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Friday, July 1, 2016

M. A. Cooper et al., GRL (2016), Paleofluvial landscape inheritance for Jakobshavn Isbræ catchment, Greenland

Please go to the link to the full, open-access article for the amazing figures showing the ancient river beds under the ice sheet:

Geophysical Research Letters,  (21 June 2016); doi10.1002/2016GL069458

Paleofluvial landscape inheritance for Jakobshavn Isbræ catchment, Greenland

M. A. Cooper*, K. Michaelides, M. J. Siegert and J. L. Bamber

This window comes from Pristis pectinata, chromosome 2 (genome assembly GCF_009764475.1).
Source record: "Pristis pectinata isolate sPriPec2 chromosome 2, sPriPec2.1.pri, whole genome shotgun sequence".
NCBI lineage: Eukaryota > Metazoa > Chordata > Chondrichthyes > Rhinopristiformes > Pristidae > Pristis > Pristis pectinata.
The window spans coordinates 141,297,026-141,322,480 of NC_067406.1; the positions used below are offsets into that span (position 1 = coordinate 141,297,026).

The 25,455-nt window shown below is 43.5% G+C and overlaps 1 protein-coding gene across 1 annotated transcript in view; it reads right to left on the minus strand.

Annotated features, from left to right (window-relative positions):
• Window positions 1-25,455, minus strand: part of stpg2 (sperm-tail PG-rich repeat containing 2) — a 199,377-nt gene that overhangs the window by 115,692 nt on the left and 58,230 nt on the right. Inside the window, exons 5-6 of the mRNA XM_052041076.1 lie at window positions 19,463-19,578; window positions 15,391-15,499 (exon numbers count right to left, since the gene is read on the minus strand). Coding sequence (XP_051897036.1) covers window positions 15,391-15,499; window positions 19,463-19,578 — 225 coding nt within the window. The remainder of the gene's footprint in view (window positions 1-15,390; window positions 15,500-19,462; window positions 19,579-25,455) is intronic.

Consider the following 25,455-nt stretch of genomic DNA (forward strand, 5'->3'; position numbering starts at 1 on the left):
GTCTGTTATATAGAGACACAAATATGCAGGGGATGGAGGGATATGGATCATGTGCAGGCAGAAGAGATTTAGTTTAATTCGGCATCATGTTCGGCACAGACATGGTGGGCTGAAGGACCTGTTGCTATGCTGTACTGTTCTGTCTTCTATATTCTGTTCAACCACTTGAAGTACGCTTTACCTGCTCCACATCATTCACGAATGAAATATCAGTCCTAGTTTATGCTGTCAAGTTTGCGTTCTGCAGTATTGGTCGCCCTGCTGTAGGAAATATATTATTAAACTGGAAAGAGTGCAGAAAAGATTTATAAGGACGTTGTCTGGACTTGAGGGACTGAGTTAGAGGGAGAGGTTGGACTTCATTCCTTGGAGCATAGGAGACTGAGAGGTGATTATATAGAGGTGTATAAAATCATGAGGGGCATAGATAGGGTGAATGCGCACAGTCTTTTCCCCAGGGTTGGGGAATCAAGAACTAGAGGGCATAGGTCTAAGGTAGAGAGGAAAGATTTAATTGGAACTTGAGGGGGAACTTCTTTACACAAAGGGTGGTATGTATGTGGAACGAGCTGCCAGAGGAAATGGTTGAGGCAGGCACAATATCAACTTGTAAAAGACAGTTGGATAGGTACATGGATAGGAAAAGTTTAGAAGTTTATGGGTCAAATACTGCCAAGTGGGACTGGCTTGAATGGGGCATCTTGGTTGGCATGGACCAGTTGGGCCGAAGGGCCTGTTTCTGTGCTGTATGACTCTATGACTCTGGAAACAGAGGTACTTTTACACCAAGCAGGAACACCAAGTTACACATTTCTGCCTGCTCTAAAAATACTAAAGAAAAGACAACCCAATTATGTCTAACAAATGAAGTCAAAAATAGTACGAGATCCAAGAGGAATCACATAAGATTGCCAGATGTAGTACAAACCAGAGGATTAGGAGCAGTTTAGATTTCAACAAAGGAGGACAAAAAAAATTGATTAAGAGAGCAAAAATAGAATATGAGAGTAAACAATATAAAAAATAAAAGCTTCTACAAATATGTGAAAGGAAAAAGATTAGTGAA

Subglacial topography exerts strong controls on glacier dynamics, influencing the orientation and velocity of ice flow, as well as modulating the distribution of basal waters and sediment. Bed geometry can also provide a long-term record of geomorphic processes, allowing insight into landscape evolution, the origin of which may predate ice sheet inception. Here we present evidence from ice-penetrating radar data for a large dendritic drainage network, radiating inland from Jakobshavn Isbræ, Greenland's largest outlet glacier. The size of the drainage basin is ∼450,000 km2 and accounts for about 20% of the total land area of Greenland. Topographic and basin morphometric analyses of an isostatically uplifted (ice-free) bedrock topography suggests that this catchment predates ice sheet initiation and has likely been instrumental in controlling the location and form of the Jakobshavn ice stream, and ice flow from the deep interior to the margin, now and over several glacial cycles.

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